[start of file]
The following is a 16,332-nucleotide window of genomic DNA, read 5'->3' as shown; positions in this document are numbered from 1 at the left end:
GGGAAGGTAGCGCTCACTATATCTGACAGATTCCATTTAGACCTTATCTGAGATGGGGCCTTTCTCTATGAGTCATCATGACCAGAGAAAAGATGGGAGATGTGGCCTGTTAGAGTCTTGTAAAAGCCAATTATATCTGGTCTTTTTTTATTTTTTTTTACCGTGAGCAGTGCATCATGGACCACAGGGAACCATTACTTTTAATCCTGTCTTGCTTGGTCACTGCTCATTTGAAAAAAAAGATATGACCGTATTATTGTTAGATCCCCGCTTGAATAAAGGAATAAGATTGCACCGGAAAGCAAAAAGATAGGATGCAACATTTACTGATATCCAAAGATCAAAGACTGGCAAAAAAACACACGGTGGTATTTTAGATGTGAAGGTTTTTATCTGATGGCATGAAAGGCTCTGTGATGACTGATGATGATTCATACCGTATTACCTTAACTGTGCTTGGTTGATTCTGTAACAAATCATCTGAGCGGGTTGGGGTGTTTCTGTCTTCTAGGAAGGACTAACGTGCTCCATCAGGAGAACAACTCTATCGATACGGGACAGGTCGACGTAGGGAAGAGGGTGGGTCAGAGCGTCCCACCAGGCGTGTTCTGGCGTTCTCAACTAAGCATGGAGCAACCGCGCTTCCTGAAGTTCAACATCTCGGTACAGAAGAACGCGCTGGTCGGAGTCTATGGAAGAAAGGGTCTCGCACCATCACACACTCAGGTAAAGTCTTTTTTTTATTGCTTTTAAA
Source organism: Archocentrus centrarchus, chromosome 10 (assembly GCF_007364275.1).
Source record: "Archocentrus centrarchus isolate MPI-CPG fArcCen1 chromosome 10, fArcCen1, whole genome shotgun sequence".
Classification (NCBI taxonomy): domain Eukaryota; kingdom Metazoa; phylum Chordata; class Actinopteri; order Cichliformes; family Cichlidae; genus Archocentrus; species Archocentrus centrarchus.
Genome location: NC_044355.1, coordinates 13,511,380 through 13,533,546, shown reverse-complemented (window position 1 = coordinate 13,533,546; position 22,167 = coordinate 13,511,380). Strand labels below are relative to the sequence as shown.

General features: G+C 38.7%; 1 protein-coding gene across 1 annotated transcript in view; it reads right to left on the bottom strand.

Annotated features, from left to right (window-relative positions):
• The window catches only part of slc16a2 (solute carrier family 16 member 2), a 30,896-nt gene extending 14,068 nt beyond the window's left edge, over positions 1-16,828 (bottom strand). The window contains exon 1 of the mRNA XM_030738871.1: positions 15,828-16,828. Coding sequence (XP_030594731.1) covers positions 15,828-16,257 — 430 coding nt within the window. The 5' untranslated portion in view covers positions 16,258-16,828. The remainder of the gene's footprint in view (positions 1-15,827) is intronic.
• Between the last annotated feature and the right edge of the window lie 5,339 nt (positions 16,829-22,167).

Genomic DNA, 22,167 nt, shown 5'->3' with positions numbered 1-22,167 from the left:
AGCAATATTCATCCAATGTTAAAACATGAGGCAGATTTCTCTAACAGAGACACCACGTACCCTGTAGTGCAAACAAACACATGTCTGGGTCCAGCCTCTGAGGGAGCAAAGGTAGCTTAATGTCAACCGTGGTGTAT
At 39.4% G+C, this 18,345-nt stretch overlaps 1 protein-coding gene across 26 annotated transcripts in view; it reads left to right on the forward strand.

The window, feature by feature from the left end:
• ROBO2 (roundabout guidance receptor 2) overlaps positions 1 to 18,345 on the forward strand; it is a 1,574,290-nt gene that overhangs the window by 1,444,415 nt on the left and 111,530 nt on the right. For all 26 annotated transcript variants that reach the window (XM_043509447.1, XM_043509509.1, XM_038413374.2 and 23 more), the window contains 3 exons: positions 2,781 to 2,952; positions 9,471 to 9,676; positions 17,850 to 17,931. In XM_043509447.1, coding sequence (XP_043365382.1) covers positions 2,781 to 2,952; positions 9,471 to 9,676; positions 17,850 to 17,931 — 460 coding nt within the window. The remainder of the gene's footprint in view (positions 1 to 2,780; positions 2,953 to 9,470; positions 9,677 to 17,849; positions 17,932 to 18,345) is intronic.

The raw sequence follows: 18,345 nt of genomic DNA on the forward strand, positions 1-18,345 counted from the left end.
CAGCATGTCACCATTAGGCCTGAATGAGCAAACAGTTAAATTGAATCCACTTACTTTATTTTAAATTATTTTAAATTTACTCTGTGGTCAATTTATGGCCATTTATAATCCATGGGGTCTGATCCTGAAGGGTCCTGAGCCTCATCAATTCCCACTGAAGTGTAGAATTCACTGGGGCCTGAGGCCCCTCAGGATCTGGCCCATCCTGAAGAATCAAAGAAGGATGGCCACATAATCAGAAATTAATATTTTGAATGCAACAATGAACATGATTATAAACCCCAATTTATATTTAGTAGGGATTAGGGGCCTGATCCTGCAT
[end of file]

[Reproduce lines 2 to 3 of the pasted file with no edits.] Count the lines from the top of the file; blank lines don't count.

GGGAAGGTAGCGCTCACTATATCTGACAGATTCCATTTAGACCTTATCTGAGATGGGGCCTTTCTCTATGAGTCATCATGACCAGAGAAAAGATGGGAGATGTGGCCTGTTAGAGTCTTGTAAAAGCCAATTATATCTGGTCTTTTTTTATTTTTTTTTACCGTGAGCAGTGCATCATGGACCACAGGGAACCATTACTTTTAATCCTGTCTTGCTTGGTCACTGCTCATTTGAAAAAAAAGATATGACCGTATTATTGTTAGATCCCCGCTTGAATAAAGGAATAAGATTGCACCGGAAAGCAAAAAGATAGGATGCAACATTTACTGATATCCAAAGATCAAAGACTGGCAAAAAAACACACGGTGGTATTTTAGATGTGAAGGTTTTTATCTGATGGCATGAAAGGCTCTGTGATGACTGATGATGATTCATACCGTATTACCTTAACTGTGCTTGGTTGATTCTGTAACAAATCATCTGAGCGGGTTGGGGTGTTTCTGTCTTCTAGGAAGGACTAACGTGCTCCATCAGGAGAACAACTCTATCGATACGGGACAGGTCGACGTAGGGAAGAGGGTGGGTCAGAGCGTCCCACCAGGCGTGTTCTGGCGTTCTCAACTAAGCATGGAGCAACCGCGCTTCCTGAAGTTCAACATCTCGGTACAGAAGAACGCGCTGGTCGGAGTCTATGGAAGAAAGGGTCTCGCACCATCACACACTCAGGTAAAGTCTTTTTTTTATTGCTTTTAAA
Source organism: Archocentrus centrarchus, chromosome 10 (assembly GCF_007364275.1).